Virginia Custody Law Explained

Virginia law has two forms of custody, legal and physical custody. Legal custody is the authority of a parent or parents to make decisions concerning the child. Physical custody is a term used to designate who the child lives with.

In Virginia the court can award either sole legal custody to one parent or joint legal custody to both parents. A parent who is awarded sole legal custody retains 100% authority to make decisions concerning the child. Parents that are awarded joint legal custody must cooperate and work together to make decisions concerning the child. In many cases, the decision of the court to award sole legal or joint legal custody depends on the level of cooperation that is demonstrated between the two parents.

There are three forms of physical custody in Virginia: primary physical custody, shared physical custody, and split physical custody. Primary physical custody is when the child lives primarily with one parent and the other parent has less the child in their physical custody less than ninety-one days in a year. Shared physical custody is when each parent has physical custody of the child more than ninety-one days in a year. Split physical custody is when the parties have at least two children and the court awards each parent physical custody of one of the children.

The best interest of the child is the paramount concern in all custody cases and the court will consider certain statutory factors to determine which form of custody is in the best interest of the child. The attorneys at The Daugherty Law Firm will fully discuss your case with you and develop a strategy to achieve the best possible results in your case.

Virginia Visitation Law Explained

Virginia law permits a non-custodial parent to have visitation with their child. In some cases grandparents may have a right to visit their grandchildren. The court will consider what type of visitation is in the best interest of the child and the amount of visitation can range from alternating weekends and holidays to much more. Please contact our attorney’s to assist you in asserting your right to have visitation with your child or grandchild.

Child Support Law Explained

Child support is money that is paid by a non-custodial parent to a custodial parent for the care and benefit of the parties’ child. Child support is ordered by the court or the Virginia Department of Child Support Enforcement and is calculated using the parties income, work related child care expenses, health care expenses, and other factors. Whether you are seeking child support or being asked to pay child support, please contact an attorney at The Daugherty Law Firm to assist you in your child support case to make sure your rights are protected.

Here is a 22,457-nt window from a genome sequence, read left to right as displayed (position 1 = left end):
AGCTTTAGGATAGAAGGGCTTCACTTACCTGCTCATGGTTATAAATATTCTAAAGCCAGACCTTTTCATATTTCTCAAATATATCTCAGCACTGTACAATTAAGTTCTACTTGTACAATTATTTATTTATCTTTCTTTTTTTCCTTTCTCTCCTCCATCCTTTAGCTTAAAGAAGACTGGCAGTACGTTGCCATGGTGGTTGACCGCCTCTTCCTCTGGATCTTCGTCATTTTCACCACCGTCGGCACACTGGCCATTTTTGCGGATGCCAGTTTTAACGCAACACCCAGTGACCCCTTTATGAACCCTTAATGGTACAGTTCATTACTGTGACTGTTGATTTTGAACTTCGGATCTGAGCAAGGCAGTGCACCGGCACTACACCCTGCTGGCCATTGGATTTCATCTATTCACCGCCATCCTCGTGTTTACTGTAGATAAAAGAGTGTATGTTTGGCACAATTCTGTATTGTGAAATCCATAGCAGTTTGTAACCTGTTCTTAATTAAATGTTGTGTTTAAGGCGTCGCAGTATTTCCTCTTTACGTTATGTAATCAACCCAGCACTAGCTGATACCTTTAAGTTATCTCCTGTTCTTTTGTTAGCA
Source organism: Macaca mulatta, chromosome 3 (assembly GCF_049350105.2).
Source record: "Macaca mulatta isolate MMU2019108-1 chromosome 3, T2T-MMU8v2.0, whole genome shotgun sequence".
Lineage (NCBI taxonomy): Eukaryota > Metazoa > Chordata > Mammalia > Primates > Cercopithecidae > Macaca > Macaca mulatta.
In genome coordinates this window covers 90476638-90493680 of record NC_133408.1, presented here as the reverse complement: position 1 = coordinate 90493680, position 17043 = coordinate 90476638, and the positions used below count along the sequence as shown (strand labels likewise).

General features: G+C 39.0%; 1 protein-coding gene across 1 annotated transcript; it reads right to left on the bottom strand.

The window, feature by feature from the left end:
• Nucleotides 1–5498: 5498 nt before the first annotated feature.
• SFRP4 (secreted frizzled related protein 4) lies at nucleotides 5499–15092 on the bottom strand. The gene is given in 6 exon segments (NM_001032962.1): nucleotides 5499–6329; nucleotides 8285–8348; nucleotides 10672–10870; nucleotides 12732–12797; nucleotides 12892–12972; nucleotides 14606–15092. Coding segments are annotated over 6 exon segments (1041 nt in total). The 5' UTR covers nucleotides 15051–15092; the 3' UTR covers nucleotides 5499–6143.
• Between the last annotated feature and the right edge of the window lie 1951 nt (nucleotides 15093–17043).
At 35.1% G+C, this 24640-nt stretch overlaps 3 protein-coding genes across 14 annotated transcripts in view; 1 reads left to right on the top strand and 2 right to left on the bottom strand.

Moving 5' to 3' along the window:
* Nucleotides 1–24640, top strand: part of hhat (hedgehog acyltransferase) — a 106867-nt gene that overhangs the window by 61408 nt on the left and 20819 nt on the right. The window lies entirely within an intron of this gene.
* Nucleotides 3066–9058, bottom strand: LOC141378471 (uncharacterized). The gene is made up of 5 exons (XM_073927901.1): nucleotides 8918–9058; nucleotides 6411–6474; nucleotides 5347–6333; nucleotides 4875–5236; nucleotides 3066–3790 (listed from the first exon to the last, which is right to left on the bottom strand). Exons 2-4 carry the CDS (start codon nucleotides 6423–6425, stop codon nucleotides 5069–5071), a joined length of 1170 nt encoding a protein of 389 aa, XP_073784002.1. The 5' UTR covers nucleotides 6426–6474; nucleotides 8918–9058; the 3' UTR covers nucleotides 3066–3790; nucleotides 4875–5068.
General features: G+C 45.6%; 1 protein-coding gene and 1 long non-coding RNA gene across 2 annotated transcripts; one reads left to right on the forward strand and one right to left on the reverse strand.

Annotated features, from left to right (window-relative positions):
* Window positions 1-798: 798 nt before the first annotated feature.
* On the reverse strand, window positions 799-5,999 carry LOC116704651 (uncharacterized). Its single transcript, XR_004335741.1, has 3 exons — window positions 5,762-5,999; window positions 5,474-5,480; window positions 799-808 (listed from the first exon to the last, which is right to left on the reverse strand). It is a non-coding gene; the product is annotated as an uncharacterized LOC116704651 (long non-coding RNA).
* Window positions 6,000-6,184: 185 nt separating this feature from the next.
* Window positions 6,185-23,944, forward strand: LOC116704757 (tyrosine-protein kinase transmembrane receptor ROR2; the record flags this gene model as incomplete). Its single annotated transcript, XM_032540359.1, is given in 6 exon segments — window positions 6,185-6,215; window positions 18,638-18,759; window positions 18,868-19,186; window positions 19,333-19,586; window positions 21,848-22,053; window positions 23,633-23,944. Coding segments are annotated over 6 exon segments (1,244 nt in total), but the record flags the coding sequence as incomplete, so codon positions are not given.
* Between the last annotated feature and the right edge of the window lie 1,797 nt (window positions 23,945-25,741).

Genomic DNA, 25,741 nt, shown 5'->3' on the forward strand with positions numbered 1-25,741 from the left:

Sole and temporary custody in Virginia

In cases of sole custody, both legal custody and physical custody are awarded to one parent. The parent with sole custody is the primary caretaker. They have the right to make decisions about the day-to-day and long-term needs of the child, including education, religion, discipline, and medical care.

Additionally, the child lives full time with the parent who maintains sole custody. Child custody laws in Virginia favor neither the mother nor the father in custody cases. There is no legal preference for sole mother custody or sole father custody.

Visitation rights

When sole custody is awarded, visitation rights can be granted to the noncustodial parent. Visitation rights do not give the noncustodial parent the authority to make decisions that conflict with the custodial parent’s long-term wishes for the child, such as indoctrinating the child with a conflicting religion. In certain cases, grandparents, stepparents, and/or other guardians may also be granted visitation rights.

There has never before been a reported case of a court completely denying visitation to one of the child’s parents. Depending on the court’s assessment of the specific case at hand, the noncustodial parent may be allowed supervised visitation only, in which case the two parents must agree on a chaperone — generally a friend or relative — to accompany the noncustodial parent on all visits. It is common that a supervised visitation decision is also restricted to a particular schedule and location.

Temporary child custody in Virginia

In Manassas, temporary custody, also known as de facto custody, occurs when one parent maintains custody of a child for a finite period of time, usually until a final agreement has been reached. Temporary custody is awarded based on what is considered to be in the best interests of the child. If necessary, temporary custody can be reassessed during the time period until a long-term decision is made.

The choice of a particular parent for temporary custody is not an initial ruling and has no legal effect on the final outcome of a custody case. A parent may file individually for temporary custody at the start of the divorce or custody proceedings, or temporary custody can be established in the initial divorce petition. If you have questions about your rights, contact a Manassas child custody attorney at our firm.

Contact our Manassas child custody attorneys

Please contact The Daugherty Law Firm for help with your custody situation in Virginia. Our highly qualified Manassas child custody lawyers are here to assist you. Contact us today online or call our office at 703-659-2437.

We offer reasonable fixed fee arrangements and accept major credit cards.